About Palm Springs Preferred Small Hotels

Palm Springs Preferred Small Hotels is a consortium of independently owned boutique hotels, which are an essential part of this desert resort town’s uncommon culture and economy. From quirky to charming, mid-century modern to clothing-optional, Palm Springs Preferred Small Hotels has got your stay. Follow the fun on Facebook, Instagram, and Pinterest.

Being an innkeeper at one of Palm Springs’ most beloved hotels is a great way to make a living. La Maison’s Richard Slosky recently appeared on the So Cal Restaurant Show to talk about why he opened the hotel with his wife, Cornelia Schuster, and what it’s like to welcome guests from around the world to Palm Springs.

From The Weekend to the newly-expanded Willows Historic Palm Springs Inn, the hotel landscape of Palm Springs is changing.

There’s never been a more exciting time to visit a Palm Springs boutique hotel, soaking up the sun and as much fun as possible.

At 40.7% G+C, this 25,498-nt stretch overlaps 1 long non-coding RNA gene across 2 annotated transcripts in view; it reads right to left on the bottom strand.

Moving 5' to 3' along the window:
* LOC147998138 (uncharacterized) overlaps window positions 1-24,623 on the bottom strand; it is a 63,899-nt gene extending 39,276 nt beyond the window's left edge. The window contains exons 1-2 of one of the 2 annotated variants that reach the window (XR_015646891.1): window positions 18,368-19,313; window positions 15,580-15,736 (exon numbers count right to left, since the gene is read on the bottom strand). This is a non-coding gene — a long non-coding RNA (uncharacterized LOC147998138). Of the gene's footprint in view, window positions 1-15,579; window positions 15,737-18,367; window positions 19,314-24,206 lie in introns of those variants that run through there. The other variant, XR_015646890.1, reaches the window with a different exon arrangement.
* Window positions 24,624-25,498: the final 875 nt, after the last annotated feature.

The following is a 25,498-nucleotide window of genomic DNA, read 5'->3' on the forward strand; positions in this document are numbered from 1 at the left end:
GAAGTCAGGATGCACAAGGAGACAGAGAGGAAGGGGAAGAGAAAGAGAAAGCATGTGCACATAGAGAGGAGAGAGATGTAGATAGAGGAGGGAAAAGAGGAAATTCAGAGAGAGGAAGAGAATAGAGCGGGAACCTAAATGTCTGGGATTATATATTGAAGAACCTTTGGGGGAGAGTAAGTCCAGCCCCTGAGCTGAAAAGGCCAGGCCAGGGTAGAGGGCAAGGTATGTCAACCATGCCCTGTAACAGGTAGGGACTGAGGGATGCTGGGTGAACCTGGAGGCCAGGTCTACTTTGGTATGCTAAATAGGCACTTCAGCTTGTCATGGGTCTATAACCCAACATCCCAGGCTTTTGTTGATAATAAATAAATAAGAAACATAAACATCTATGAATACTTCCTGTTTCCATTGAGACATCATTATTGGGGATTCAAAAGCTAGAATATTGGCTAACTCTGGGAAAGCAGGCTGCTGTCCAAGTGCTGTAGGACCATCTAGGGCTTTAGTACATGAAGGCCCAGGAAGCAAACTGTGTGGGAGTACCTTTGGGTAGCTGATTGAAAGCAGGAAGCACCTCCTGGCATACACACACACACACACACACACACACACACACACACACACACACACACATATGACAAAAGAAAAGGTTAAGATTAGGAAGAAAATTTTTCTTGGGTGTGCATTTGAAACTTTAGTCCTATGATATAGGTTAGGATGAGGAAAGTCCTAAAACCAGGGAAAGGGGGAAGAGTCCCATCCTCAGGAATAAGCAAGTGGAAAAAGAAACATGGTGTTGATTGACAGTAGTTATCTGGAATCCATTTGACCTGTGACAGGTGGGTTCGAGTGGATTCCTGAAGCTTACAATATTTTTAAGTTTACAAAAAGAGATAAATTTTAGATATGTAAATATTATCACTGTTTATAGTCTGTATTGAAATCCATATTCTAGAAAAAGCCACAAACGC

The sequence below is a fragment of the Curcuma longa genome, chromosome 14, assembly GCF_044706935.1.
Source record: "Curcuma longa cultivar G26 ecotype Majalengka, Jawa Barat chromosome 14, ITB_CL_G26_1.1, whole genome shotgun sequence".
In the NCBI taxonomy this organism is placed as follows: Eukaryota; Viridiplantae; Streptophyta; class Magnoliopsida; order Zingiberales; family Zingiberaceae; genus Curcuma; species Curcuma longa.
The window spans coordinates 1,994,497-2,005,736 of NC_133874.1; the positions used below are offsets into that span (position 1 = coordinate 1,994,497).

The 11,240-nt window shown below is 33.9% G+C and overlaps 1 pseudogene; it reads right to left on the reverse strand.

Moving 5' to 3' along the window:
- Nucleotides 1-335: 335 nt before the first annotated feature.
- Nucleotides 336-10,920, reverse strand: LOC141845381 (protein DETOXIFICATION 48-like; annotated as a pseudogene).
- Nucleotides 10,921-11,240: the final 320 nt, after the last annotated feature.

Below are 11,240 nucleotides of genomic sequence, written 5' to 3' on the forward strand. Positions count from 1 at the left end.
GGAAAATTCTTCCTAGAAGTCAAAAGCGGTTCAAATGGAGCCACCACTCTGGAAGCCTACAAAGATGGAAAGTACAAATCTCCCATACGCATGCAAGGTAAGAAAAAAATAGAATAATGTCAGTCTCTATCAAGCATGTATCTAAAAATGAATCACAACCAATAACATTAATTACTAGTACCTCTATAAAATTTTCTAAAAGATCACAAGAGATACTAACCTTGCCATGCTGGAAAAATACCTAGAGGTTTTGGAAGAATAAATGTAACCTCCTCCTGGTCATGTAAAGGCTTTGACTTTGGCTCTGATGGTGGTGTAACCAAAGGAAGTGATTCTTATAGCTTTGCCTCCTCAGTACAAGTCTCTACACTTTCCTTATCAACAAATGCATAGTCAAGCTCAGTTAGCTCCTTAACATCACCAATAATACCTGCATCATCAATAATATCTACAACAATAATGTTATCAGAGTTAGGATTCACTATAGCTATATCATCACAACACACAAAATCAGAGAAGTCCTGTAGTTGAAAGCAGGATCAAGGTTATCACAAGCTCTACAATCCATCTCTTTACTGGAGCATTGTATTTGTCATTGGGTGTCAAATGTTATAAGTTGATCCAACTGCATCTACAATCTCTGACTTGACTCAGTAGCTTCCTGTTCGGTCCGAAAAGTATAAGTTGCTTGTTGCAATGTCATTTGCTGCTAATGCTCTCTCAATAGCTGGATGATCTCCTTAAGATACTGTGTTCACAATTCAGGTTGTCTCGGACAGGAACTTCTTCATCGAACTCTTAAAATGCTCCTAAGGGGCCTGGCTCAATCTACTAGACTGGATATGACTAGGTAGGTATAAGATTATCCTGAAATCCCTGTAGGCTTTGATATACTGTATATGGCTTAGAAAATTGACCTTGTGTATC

Several hotels, including The Weekend Palm Springs, are now open and welcoming guests, while timeless favorites, like The Willows Historic Palm Springs Inn, have recently expanded. At the Desert Riviera and Hotel California, there’s even a brand new owner.

Two new hotels — The Weekend Palm Springs and Tuscany Manor — both have roots in Palm Springs, as they were built in the 1970s. A newly renovated 10-suite hotel, The Weekend offers sophisticated mid-century modern furnishings. The living rooms are spacious, the bathrooms have rain showers and L’Occitane toiletries, and the private patios are made for relaxation, with lounge chairs and fountains. In the morning, a complimentary breakfast is delivered to guests.